|By Francine L. Shaw | August 2017 | Vendor Bylines|
CREATE A SOLID PLAN BEFORE AN INCIDENT OCCURS.
For those of us in the food service industry, when we hear the words “food safety crisis,” we immediately think foodborne illness outbreak, then our minds hurdle to some of our country’s worst incidents. In 1993, Jack in the Box suffered an E. coli outbreak when 732 people were infected with the Escherichia coli O157: H7. Four children died and 178 other victims were left with permanent injuries, including kidney and brain damage. In February 2007, Peter Pan and some Great Value (Walmart's store brand) peanut butter were linked to 425 cases of salmonellosis across the United States. The Peanut Corporation of America was the source of the colossal salmonella outbreak in 2008 and 2009, where nine people died and at least 714 people—half of them children—fell ill, all from food poisoning after eating products containing contaminated peanuts. Chipotle is recovering from yet another norovirus occurrence after an unprecedented run of foodborne illness outbreaks in 2015.
A food safety crisis isn’t necessarily a foodborne illness incident or outbreak where someone got ill, injured, or died. According to Food Safety Magazine, during 2016, there was approximately 764 product recalls, that’s an average of 2.1 per day. The leading causes were undeclared allergens and Listeria contamination. The costs associated with these recalls are staggering. Recalls—even if no one was sickened—are certainly a crisis situation for the companies involved.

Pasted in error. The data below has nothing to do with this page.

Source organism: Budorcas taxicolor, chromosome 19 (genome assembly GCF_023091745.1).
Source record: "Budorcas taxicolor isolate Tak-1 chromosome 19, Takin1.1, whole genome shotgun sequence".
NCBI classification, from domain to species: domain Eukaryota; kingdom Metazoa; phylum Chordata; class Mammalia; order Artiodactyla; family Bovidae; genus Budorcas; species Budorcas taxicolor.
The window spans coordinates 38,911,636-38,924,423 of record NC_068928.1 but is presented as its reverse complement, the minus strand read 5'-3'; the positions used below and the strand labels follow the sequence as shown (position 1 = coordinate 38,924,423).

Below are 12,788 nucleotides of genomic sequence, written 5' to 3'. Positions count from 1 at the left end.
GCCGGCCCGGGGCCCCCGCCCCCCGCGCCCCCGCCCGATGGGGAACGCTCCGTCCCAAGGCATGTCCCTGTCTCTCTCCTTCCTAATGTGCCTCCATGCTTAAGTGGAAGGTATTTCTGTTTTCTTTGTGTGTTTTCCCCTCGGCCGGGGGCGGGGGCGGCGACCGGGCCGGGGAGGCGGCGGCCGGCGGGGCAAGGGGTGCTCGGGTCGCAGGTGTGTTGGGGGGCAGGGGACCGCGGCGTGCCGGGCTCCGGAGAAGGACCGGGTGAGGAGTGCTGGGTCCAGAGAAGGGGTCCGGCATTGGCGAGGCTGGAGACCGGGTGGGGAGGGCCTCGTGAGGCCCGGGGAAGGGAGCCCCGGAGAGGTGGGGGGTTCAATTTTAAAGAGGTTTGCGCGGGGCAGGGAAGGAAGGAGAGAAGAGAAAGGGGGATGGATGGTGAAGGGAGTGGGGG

And what about other unexpected crises: a robbery, a customer has a heart attack and dies at your restaurant, a car drives through the front wall, someone places a bomb in the trash can at your front entrance, there’s an unexpected power outage or a shooting at your venue? Yes, sadly, these are all real possibilities. Does your team know exactly what to do? Where to start? Remember, the overwhelming majority of your employees are going to panic and forget everything they’ve ever been told—it’s normal. Therefore, it is important to be prepared for every type of crisis imaginable.
When you’re developing your plan (and/or thinking about how to recover from a crisis), here are some things to consider and implement:
1. Form a crisis management team.
Assessing which roles need to be part of the crisis management team and what the responsibilities need to be is a vital step in the overall development of the crisis management capability. Roles and responsibilities should be documented, and team members must have the skills, experience, and competence to carry out those roles and responsibilities. The team should consist of a corporate attorney, company leadership, food safety team, crisis management consultant, and a trained media spokesperson. You will likely need to bring in applicable government agencies, as well.
2. Know how your local health department operates.
The role of the local health department varies from jurisdiction to jurisdiction, so get to know your local inspectors. Find out which agency is responsible for your operation local, state, the FDA or maybe a combination. Discover how the organizations interact with one another. You want to know all this information prior to an incident occurring. Don’t be afraid to work with your regulatory agencies, they want to help.